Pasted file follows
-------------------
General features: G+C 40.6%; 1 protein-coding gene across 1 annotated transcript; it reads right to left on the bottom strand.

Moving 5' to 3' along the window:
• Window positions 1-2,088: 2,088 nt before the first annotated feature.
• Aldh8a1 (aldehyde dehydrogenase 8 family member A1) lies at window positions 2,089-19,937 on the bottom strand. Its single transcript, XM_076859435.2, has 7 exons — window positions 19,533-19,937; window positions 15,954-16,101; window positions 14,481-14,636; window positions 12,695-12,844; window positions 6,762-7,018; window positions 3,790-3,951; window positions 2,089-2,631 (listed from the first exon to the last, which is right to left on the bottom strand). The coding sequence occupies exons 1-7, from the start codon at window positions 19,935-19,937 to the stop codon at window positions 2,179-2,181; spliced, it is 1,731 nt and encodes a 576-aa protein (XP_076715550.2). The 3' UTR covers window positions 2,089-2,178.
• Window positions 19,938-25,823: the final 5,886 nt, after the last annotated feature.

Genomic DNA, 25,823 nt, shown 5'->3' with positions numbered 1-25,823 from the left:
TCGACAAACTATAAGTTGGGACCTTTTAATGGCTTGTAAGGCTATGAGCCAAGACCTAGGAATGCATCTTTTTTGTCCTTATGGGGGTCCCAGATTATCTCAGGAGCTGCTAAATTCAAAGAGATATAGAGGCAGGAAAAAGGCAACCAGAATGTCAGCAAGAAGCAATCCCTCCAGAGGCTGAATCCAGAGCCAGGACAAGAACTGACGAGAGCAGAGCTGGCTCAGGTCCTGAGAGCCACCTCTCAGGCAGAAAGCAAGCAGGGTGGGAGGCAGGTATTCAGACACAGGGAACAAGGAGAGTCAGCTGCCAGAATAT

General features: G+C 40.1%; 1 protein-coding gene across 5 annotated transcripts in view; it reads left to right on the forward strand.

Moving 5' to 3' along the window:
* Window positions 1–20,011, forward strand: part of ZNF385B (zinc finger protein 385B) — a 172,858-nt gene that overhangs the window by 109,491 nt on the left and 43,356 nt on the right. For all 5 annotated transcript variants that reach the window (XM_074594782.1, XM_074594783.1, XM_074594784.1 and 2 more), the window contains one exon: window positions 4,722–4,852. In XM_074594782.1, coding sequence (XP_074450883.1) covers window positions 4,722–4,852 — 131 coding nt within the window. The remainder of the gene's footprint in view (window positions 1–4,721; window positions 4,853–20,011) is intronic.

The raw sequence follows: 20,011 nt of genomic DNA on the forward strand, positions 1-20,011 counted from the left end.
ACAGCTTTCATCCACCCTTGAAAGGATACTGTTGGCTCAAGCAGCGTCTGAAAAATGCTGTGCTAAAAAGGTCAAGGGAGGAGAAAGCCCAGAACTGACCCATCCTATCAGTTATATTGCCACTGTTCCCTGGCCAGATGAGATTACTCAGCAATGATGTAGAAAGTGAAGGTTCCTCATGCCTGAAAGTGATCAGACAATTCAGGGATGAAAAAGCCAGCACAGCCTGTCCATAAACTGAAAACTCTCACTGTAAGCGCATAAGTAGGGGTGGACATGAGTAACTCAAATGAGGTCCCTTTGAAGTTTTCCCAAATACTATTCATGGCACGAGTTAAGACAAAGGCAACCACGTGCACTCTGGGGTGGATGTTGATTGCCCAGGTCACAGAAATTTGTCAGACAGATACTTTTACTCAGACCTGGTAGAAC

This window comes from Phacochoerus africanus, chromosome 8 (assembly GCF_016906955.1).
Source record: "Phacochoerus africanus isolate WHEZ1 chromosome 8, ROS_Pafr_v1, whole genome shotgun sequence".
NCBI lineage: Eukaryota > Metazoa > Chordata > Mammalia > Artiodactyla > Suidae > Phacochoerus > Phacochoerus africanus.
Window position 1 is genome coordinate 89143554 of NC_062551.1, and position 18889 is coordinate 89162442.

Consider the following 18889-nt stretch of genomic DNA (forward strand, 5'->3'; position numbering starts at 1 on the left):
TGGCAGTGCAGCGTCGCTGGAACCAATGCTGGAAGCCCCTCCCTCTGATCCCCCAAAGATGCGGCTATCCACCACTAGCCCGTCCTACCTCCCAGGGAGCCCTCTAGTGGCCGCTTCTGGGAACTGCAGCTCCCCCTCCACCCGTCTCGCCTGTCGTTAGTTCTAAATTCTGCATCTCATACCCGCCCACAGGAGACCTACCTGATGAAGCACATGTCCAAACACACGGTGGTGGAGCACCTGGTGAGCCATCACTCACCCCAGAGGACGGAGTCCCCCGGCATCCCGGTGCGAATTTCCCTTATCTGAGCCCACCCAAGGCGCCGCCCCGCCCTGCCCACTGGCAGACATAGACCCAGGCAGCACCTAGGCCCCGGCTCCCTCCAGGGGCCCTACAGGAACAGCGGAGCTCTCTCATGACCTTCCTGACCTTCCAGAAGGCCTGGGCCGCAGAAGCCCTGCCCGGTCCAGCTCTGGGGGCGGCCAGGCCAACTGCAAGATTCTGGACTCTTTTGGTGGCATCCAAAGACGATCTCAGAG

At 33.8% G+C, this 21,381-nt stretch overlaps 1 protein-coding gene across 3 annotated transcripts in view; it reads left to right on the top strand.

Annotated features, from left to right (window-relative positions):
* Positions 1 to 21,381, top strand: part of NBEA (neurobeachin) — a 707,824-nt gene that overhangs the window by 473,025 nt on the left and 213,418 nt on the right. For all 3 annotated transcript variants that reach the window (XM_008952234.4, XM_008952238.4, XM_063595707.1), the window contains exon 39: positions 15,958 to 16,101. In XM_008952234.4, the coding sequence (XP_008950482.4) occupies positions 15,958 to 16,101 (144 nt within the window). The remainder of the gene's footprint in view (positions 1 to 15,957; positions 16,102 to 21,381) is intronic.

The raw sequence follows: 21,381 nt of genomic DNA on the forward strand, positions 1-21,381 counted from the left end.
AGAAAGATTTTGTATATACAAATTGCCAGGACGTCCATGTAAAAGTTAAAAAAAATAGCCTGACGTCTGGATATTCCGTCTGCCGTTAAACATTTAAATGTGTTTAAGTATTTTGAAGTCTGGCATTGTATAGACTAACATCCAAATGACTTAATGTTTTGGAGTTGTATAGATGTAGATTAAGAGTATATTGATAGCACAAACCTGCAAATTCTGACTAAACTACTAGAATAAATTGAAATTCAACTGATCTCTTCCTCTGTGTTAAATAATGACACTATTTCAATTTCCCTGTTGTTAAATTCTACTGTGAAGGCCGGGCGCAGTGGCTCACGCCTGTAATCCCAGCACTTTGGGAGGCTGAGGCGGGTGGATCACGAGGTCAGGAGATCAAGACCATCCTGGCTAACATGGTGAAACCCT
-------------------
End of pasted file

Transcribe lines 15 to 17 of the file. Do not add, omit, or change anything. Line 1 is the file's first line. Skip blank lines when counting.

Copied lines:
NCBI lineage: Eukaryota > Metazoa > Chordata > Mammalia > Artiodactyla > Suidae > Phacochoerus > Phacochoerus africanus.
Window position 1 is genome coordinate 89143554 of NC_062551.1, and position 18889 is coordinate 89162442.

Consider the following 18889-nt stretch of genomic DNA (forward strand, 5'->3'; position numbering starts at 1 on the left):